Shotgun Forum banner

another fox double

3539 Views 8 Replies 4 Participants Last post by  Anonymous
Just aquired a Fox BSE-H can anyone help me with dating by the serial no.B511xxx. Thanks
1 - 9 of 9 Posts
The Fox Model B was made by Savage-Stevens, and I believe they came out in the 1950s and were made through the 1970s. Not sure when yours was made.

They were Fox guns in name only, and Fox collectors will tell you they do not match the quality of the A.H. Fox guns made prior to 1929. My father has three Savage Fox B guns, hunting almost exclusively with a Savage Fox BS in 16 gauge he bought new in 1957. It now shows its age and is a bit off face.

The "S" stands for "single trigger", and the "E" stands for "ejector." Not sure what the "H" is for.
Thanks for your help you did answer a couple of questions. My "B" also has a gold trigger. Does the H signify a grade???
I finally took the 12 Fox (Savage)I acquired out and shot some clays. It worked very nicely. great gun. The barrels did not seem to be choked as i expected though. How are they marked for the chokes?

I think the "H" signifies a series, as I've read about the Savage-Fox H Series, but what that means exactly, I haven't a clue.

If your guns are like my father's guns, most likely they're modified and full if someone hasn't opened them up. If I remember correctly, they're not marked, but I could be wrong. However, most American guns of that era were choked more than we tend to use in our guns today.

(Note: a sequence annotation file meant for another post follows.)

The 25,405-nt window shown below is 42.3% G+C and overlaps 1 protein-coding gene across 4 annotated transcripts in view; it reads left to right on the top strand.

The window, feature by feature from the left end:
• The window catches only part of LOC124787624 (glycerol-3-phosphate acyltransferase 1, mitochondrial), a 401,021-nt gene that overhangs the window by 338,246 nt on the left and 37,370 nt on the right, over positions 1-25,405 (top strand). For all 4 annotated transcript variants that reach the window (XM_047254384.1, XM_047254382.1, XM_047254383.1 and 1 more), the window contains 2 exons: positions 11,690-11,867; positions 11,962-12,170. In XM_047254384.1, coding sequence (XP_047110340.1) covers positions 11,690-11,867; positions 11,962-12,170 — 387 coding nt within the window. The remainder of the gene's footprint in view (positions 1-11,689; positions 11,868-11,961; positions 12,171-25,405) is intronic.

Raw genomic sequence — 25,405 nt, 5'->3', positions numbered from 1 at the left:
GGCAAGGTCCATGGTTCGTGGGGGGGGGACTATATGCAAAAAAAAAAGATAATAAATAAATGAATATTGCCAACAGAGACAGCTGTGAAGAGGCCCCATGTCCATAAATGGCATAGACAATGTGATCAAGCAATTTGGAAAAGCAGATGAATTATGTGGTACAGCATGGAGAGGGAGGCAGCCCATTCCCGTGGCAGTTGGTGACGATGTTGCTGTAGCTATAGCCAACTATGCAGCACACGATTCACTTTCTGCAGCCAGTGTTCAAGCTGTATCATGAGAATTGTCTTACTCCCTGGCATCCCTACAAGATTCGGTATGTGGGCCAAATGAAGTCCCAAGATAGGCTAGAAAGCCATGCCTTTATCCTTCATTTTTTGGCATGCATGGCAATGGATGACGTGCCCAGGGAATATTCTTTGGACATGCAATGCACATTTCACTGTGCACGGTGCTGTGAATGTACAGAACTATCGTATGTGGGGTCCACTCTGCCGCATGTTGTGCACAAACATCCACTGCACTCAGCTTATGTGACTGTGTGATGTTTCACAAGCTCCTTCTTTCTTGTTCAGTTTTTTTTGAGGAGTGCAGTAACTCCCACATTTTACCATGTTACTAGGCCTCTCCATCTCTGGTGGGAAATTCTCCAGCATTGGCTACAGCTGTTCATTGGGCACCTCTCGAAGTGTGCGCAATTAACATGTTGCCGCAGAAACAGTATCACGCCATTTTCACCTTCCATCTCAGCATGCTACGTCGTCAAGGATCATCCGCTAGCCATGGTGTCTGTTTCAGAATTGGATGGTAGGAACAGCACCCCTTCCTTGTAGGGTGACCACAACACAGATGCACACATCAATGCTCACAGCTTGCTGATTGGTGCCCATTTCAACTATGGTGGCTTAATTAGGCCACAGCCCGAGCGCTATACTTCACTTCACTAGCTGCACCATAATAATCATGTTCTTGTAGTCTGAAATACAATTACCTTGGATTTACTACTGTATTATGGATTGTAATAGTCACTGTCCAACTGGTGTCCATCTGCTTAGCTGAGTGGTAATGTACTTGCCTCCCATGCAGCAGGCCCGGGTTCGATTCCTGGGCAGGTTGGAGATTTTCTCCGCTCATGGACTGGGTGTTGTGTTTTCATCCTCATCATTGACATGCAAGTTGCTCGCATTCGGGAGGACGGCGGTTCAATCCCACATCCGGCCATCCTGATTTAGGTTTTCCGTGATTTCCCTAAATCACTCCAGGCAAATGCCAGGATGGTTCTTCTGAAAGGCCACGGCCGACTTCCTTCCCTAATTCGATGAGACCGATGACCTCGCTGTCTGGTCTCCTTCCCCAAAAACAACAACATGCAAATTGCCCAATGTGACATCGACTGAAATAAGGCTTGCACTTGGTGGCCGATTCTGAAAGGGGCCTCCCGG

If you have a set of calipers, you can get a good approximation of how they're choked. The 12 gauge has a bore diameter of 0.729". If you subtract the constriction measurement at the muzzle in inches from 0.729, the difference is the choke constriction.

If the difference is .007"-.013" = imp. cyl.
.014"-.023" = mod.
.032"-.040 = full

Hope this helps.

See less See more
I believe the series H designation is similar to the series H designation on Stevens 311's since they are basically "sister" shotguns.
Thanks Quilomene, I guess a lot of poeple wouldn't bother with "cheap" guns but to me they represent the lions share of all the game that ever graced a poor mans table. And I believe you can see the difference between an abused piece and one that has done long and faithful service

One man's junk.....
I agree. The Savage Fox B is a great gun and was made available to those who couldn't afford a Win. 21 but still wanted a newly manufactured double. I can't say how many shells my father shot in his 16 gauge, but I can say that in the 33 years he carried it afield, it would number in the thousands. I have very fond memories of hunting with my father while he carried that gun.

The other B guns he owns is a 12 that I found for him and a .410 that I gave to him for his birthday. He has cancer now, which tires him out quite a bit so he doesn't get out to hunt anymore, but he still takes aim at the starlings that raid my mother's bird feeders.

Both of my grandfather's guns were hardware store guns, my father's father's gun being a single-shot 12. I can say without hesitation that they put a lot of game in the pot.
SE (selective ejectors- will eject fired shell only-one trigger pull,
only one shell ejected-unfired shell should remain in chamber).
I'm pretty sure that is what the "SE" indicates.
1 - 9 of 9 Posts
This is an older thread, you may not receive a response, and could be reviving an old thread. Please consider creating a new thread.